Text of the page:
Sämtliche Fachbeiträge aus den Hydrographischen Nachrichten seit der Ausgabe HN 100 sind online verfügbar.
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Bathymetry from multispectral aerial images via convolutional neural networks

Recently, optical approaches were applied more often to derive the depth of waterbodies. In shallow areas, the depth can be deduced mainly by modelling the signal attenuation in different bands. In this approach, it is examined how well a convolutional neural network (CNN) is able to estimate water depths from multispectral aerial images. To train on the actually observed slanted water distances, the net is trained with the original images rather than the orthophoto. The trained CNN is showing a stand-ard deviation of 3 to 4 decimetres. It is able to recognise trends for varying depths and ground covers. Problems mainly occurred when facing sunglint or shaded areas.

CNN – convolutional neural network | multispectral aerial images | orthophoto | LiDAR

Ausgabe: HN 116, Seite 32–35
DOI: 10.23784/HN116-04
Autor/en: Hannes Nübel

Fusing ROV-based photogrammetric underwater imagery with multibeam soundings for reconstructing wrecks in turbid waters

Observation and monitoring of wrecks are an integral part of the duties of hydrographic offices such as BSH. A common practice consists of first surveying wrecks using vessel-based multibeam echo sound-ing systems and subsequently having divers visually inspect them. In order to provide an objective pro-cedure and set a baseline for monitoring wrecks, unmanned underwater vehicles equipped with imag-ing systems can be used to inspect wrecks and other obstructions in more details. This paper presents a workflow for combining multibeam soundings and photogrammetric point clouds generated by a ROV-based camera system. Structure from motion and image enhancement are used to obtain a colour-coded point cloud, which is then fused and scaled with the multibeam soundings, resulting in data den-sification on wrecks. Finally, the feasibility of integrating this fused data to common hydrographic prac-tice is demonstrated.

ROV | underwater photogrammetry | multibeam echo sounder | point cloud fusion

Ausgabe: HN 116, Seite 23–31
DOI: 10.23784/HN116-03
Autor/en: Robin Rofallski, Patrick Westfeld, Jean-Guy Nistad, Annett Büttner, Thomas Luhmann

Coastal cliff monitoring using UAS photogrammetry and TLS

Climate change and the imminent sea-level rise mean that coastal protection is becoming increasingly important, and measures must be taken to ensure that life and important infrastructure in coastal areas are protected. An essential prerequisite for the implementation of appropriate coastal protection measures is the monitoring of endangered areas through appropriate sensor technology for the docu-mentation and quantification of damages caused. In this contribution, a practical application is intro-duced using low-cost UAS (unmanned aerial system) to perform aerial flights for the monitoring of a coastal cliff at the Baltic Sea in Germany, since cliffs are exposed to and unprotected from autumn and winter storms. In comparison to UAS-based photogrammetric monitoring with terrestrial laser scanning (TLS), the photogrammetric method showed the same accuracy, but better coverage of the investigated area and a more efficient workflow.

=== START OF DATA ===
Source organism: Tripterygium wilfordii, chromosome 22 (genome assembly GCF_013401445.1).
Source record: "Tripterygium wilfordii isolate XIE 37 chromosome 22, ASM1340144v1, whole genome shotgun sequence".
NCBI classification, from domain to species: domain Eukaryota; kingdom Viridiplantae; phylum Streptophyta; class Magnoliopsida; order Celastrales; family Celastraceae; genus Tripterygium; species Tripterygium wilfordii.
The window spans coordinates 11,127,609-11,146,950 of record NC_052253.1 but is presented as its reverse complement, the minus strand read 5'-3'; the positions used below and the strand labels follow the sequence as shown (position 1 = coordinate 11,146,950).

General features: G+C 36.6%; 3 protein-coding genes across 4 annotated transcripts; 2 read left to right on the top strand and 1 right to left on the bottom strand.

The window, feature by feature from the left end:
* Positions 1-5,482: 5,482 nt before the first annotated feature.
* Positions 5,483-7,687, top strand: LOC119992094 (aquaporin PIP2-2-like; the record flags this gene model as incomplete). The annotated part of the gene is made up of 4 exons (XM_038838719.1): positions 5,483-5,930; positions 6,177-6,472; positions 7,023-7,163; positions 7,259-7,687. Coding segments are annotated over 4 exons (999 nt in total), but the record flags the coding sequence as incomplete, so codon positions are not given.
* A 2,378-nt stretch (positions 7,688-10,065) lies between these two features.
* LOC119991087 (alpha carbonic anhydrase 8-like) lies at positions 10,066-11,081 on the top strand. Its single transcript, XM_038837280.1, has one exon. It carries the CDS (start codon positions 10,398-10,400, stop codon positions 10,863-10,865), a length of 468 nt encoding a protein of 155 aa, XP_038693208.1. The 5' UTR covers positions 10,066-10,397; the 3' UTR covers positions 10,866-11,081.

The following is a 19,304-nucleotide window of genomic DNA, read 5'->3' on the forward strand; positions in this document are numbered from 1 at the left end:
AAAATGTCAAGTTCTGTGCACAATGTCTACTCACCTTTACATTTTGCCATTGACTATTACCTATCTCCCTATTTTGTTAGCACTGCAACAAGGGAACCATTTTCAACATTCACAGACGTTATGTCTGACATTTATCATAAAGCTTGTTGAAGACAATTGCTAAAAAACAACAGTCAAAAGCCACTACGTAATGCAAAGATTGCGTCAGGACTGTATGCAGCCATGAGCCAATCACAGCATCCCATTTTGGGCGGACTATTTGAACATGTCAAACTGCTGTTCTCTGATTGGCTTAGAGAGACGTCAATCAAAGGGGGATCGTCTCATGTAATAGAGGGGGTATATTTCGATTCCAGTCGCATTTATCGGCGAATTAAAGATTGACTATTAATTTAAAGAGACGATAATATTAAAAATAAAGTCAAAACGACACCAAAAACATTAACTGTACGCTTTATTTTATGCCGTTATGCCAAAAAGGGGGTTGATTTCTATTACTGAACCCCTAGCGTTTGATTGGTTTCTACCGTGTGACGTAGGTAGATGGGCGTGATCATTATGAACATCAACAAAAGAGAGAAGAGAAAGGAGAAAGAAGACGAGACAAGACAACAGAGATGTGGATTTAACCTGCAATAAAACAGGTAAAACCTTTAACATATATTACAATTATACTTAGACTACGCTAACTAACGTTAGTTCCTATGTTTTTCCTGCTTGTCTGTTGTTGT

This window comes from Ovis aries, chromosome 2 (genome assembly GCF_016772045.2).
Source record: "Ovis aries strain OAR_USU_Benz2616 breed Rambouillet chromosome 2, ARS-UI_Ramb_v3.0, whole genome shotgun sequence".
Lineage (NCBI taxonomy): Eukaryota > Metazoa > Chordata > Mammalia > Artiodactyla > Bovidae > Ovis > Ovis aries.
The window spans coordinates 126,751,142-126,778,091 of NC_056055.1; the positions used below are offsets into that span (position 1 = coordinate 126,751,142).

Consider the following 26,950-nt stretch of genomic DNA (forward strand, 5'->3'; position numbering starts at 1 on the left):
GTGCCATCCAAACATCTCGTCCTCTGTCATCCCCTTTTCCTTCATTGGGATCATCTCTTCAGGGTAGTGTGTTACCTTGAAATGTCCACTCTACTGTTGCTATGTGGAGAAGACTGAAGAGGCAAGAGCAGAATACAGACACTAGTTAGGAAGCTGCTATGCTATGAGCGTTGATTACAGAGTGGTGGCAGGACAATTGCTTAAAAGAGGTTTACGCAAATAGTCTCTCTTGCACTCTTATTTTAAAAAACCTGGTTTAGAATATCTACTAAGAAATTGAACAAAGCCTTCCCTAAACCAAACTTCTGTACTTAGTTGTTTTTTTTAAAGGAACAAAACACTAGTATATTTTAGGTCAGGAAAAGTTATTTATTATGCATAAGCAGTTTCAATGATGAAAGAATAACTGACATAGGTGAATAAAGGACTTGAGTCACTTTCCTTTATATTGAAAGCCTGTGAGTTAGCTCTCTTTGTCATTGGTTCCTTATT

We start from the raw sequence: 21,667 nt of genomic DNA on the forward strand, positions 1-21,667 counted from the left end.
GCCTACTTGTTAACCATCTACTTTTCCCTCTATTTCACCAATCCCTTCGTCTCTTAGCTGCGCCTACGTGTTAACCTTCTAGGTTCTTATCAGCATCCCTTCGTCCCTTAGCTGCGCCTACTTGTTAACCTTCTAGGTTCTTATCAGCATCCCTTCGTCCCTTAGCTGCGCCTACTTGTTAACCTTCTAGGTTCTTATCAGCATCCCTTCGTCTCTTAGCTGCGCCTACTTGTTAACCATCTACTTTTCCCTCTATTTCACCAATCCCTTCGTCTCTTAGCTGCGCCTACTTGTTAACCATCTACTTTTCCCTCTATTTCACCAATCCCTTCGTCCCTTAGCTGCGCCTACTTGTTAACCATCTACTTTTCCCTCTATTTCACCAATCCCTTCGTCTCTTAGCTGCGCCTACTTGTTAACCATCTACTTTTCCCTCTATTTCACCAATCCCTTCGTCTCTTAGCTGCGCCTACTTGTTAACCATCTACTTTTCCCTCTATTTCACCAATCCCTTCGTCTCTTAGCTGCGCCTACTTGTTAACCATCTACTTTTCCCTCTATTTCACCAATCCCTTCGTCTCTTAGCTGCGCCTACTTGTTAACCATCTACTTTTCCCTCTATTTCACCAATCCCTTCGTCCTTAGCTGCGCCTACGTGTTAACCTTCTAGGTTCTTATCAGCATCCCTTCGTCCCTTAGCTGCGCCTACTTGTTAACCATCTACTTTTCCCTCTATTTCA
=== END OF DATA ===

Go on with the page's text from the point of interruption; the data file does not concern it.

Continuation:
3D | comparison | erosion | dense image matching | DSM | landslide

Ausgabe: HN 116, Seite 16–22
DOI: 10.23784/HN116-02
Autor/en: Thomas P. Kersten, Maren Lindstaedt, Klaus Mechelke

A review of airborne laser bathymetry for mapping of inland and coastal waters

Airborne laser bathymetry (ALB), an active remote sensing technique for capturing the depth and topography of shallow inland and coastal waters, is continuously evolving due to technological progress concerning sensors, platforms and data processing methods. So-called deep bathy systems with low spatial resolution but high depth penetration of up to 60 m coexist with topo-bathymetric sensors featuring small laser footprints of around 50 cm, high measurement point density of more than 20 points/m2 but limited depth penetration of about 1.5 Secchi depths. While conventional ALB sensors are typically mounted on manned aircraft and operated from flying altitudes of around 500 m, sensor miniaturisation enabled the integration of compact bathymetric laser scanners on agile unmanned aerial vehicles (UAV) operated from 50 to 150 m altitude for flexible acquisition of smaller water bodies like clear gravel-bed rivers. This in turn, initiated new applications like roughness estimation, mapping of benthic habitats, and monitoring of coastal and fluvial morpho-dynamics in high spatial and temporal resolution. Furthermore, new data processing approaches proved to enhance both accuracy and depth penetration via strict geometric modelling and sophisticated waveform processing. The paper reviews the current trends in airborne laser bathymetry and highlights the potential and restriction of this optical technique.

bathymetric LiDAR | green laser | laser scanning | ALB sensors | ALB platforms

Ausgabe: HN 116, Seite 6–15
DOI: 10.23784/HN116-01
Autor/en: Gottfried Mandburger

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